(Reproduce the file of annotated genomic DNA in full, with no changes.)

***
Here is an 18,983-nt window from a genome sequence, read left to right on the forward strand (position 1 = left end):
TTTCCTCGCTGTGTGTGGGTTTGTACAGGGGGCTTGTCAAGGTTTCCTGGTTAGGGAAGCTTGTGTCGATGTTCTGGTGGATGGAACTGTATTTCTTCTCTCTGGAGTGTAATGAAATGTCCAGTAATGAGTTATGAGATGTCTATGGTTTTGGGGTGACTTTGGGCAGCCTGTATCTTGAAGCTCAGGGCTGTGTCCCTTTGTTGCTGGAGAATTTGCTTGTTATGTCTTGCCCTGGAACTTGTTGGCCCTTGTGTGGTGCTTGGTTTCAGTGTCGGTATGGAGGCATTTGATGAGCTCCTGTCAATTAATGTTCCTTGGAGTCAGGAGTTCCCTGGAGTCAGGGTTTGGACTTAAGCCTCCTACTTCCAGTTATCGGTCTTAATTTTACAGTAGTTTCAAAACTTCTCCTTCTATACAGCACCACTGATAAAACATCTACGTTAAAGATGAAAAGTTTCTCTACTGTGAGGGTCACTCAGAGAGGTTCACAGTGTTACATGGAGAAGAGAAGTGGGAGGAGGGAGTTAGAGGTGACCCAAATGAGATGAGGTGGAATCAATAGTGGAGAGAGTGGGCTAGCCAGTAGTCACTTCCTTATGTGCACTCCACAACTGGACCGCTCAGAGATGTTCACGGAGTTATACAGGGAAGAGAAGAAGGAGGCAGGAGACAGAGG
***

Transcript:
Here is an 18,983-nt window from a genome sequence, read left to right on the forward strand (position 1 = left end):
TTTCCTCGCTGTGTGTGGGTTTGTACAGGGGGCTTGTCAAGGTTTCCTGGTTAGGGAAGCTTGTGTCGATGTTCTGGTGGATGGAACTGTATTTCTTCTCTCTGGAGTGTAATGAAATGTCCAGTAATGAGTTATGAGATGTCTATGGTTTTGGGGTGACTTTGGGCAGCCTGTATCTTGAAGCTCAGGGCTGTGTCCCTTTGTTGCTGGAGAATTTGCTTGTTATGTCTTGCCCTGGAACTTGTTGGCCCTTGTGTGGTGCTTGGTTTCAGTGTCGGTATGGAGGCATTTGATGAGCTCCTGTCAATTAATGTTCCTTGGAGTCAGGAGTTCCCTGGAGTCAGGGTTTGGACTTAAGCCTCCTACTTCCAGTTATCGGTCTTAATTTTACAGTAGTTTCAAAACTTCTCCTTCTATACAGCACCACTGATAAAACATCTACGTTAAAGATGAAAAGTTTCTCTACTGTGAGGGTCACTCAGAGAGGTTCACAGTGTTACATGGAGAAGAGAAGTGGGAGGAGGGAGTTAGAGGTGACCCAAATGAGATGAGGTGGAATCAATAGTGGAGAGAGTGGGCTAGCCAGTAGTCACTTCCTTATGTGCACTCCACAACTGGACCGCTCAGAGATGTTCACGGAGTTATACAGGGAAGAGAAGAAGGAGGCAGGAGACAGAGG